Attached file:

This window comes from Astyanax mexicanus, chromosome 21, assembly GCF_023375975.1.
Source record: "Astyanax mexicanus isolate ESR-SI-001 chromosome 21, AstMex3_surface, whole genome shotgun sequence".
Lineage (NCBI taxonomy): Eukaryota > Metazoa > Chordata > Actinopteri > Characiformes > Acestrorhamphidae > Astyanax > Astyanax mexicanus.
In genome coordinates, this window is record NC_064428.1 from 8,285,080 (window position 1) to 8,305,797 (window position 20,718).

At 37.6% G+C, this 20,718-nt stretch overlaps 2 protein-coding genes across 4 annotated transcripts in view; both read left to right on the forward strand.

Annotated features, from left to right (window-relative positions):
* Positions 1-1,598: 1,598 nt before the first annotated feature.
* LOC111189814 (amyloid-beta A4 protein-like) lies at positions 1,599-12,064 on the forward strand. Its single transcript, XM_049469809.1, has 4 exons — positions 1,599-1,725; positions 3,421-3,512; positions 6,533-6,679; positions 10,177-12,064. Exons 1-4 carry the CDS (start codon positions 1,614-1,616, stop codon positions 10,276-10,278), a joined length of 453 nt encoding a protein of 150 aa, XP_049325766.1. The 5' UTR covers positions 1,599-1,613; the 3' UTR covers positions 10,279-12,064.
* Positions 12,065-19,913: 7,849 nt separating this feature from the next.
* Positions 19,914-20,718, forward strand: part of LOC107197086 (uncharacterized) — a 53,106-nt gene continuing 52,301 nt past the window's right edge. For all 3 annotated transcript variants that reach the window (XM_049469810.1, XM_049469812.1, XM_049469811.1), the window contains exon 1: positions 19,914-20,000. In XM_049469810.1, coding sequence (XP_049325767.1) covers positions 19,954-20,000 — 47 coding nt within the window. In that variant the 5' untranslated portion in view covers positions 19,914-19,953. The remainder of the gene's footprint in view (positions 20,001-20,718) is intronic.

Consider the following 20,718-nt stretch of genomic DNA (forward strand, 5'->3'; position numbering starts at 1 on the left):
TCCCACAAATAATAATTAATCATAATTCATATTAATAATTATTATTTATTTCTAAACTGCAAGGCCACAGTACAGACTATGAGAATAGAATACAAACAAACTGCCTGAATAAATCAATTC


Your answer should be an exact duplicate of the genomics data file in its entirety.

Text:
This window comes from Astyanax mexicanus, chromosome 21, assembly GCF_023375975.1.
Source record: "Astyanax mexicanus isolate ESR-SI-001 chromosome 21, AstMex3_surface, whole genome shotgun sequence".
Lineage (NCBI taxonomy): Eukaryota > Metazoa > Chordata > Actinopteri > Characiformes > Acestrorhamphidae > Astyanax > Astyanax mexicanus.
In genome coordinates, this window is record NC_064428.1 from 8,285,080 (window position 1) to 8,305,797 (window position 20,718).

At 37.6% G+C, this 20,718-nt stretch overlaps 2 protein-coding genes across 4 annotated transcripts in view; both read left to right on the forward strand.

Annotated features, from left to right (window-relative positions):
* Positions 1-1,598: 1,598 nt before the first annotated feature.
* LOC111189814 (amyloid-beta A4 protein-like) lies at positions 1,599-12,064 on the forward strand. Its single transcript, XM_049469809.1, has 4 exons — positions 1,599-1,725; positions 3,421-3,512; positions 6,533-6,679; positions 10,177-12,064. Exons 1-4 carry the CDS (start codon positions 1,614-1,616, stop codon positions 10,276-10,278), a joined length of 453 nt encoding a protein of 150 aa, XP_049325766.1. The 5' UTR covers positions 1,599-1,613; the 3' UTR covers positions 10,279-12,064.
* Positions 12,065-19,913: 7,849 nt separating this feature from the next.
* Positions 19,914-20,718, forward strand: part of LOC107197086 (uncharacterized) — a 53,106-nt gene continuing 52,301 nt past the window's right edge. For all 3 annotated transcript variants that reach the window (XM_049469810.1, XM_049469812.1, XM_049469811.1), the window contains exon 1: positions 19,914-20,000. In XM_049469810.1, coding sequence (XP_049325767.1) covers positions 19,954-20,000 — 47 coding nt within the window. In that variant the 5' untranslated portion in view covers positions 19,914-19,953. The remainder of the gene's footprint in view (positions 20,001-20,718) is intronic.

Consider the following 20,718-nt stretch of genomic DNA (forward strand, 5'->3'; position numbering starts at 1 on the left):
TCCCACAAATAATAATTAATCATAATTCATATTAATAATTATTATTTATTTCTAAACTGCAAGGCCACAGTACAGACTATGAGAATAGAATACAAACAAACTGCCTGAATAAATCAATTC